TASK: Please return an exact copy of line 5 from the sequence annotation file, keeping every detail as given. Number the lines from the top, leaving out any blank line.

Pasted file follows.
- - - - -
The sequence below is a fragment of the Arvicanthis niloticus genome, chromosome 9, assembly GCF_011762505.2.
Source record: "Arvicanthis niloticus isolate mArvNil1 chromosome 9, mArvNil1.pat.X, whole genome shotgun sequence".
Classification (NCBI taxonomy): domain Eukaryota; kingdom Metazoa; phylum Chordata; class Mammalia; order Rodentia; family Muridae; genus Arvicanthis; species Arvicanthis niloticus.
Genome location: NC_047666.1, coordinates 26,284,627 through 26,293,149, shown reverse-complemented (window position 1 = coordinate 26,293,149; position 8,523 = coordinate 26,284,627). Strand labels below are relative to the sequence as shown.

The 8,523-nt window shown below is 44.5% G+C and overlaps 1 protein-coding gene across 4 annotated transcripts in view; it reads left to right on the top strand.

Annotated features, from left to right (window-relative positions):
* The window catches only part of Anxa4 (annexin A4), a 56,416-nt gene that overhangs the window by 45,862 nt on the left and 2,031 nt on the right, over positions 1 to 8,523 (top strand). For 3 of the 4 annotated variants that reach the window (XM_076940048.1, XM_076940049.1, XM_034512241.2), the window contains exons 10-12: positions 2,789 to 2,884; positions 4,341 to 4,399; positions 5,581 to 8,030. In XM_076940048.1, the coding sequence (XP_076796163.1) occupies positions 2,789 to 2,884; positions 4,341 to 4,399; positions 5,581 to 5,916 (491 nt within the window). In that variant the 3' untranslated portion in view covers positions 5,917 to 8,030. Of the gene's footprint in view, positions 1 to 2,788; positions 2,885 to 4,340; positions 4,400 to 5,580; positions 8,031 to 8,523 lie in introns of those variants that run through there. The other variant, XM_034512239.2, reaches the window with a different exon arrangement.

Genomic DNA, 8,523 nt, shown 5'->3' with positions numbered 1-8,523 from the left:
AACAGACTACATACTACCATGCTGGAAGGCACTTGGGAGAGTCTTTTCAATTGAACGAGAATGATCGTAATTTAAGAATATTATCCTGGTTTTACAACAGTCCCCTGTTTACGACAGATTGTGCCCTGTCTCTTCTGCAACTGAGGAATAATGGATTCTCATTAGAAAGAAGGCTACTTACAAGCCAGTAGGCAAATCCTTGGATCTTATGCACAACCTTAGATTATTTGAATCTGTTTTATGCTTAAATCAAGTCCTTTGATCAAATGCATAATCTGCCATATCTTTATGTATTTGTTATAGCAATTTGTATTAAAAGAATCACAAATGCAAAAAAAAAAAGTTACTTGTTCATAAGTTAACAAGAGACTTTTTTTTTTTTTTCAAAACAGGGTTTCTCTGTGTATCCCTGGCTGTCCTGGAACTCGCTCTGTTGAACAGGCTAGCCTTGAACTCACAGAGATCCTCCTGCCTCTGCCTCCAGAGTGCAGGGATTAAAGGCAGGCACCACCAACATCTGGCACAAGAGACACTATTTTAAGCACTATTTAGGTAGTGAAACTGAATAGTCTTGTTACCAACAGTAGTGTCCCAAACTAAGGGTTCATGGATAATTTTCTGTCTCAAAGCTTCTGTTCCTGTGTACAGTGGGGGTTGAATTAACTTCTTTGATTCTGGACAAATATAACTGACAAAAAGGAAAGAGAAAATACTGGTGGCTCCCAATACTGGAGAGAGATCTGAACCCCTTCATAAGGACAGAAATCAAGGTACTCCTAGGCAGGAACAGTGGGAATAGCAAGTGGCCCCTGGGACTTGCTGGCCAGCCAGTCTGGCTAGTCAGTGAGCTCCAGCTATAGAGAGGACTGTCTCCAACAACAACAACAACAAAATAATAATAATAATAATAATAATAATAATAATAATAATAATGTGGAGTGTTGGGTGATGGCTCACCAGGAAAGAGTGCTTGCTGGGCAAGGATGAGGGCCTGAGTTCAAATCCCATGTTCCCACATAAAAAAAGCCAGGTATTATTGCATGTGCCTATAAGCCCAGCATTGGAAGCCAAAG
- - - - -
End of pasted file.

The 8,523-nt window shown below is 44.5% G+C and overlaps 1 protein-coding gene across 4 annotated transcripts in view; it reads left to right on the top strand.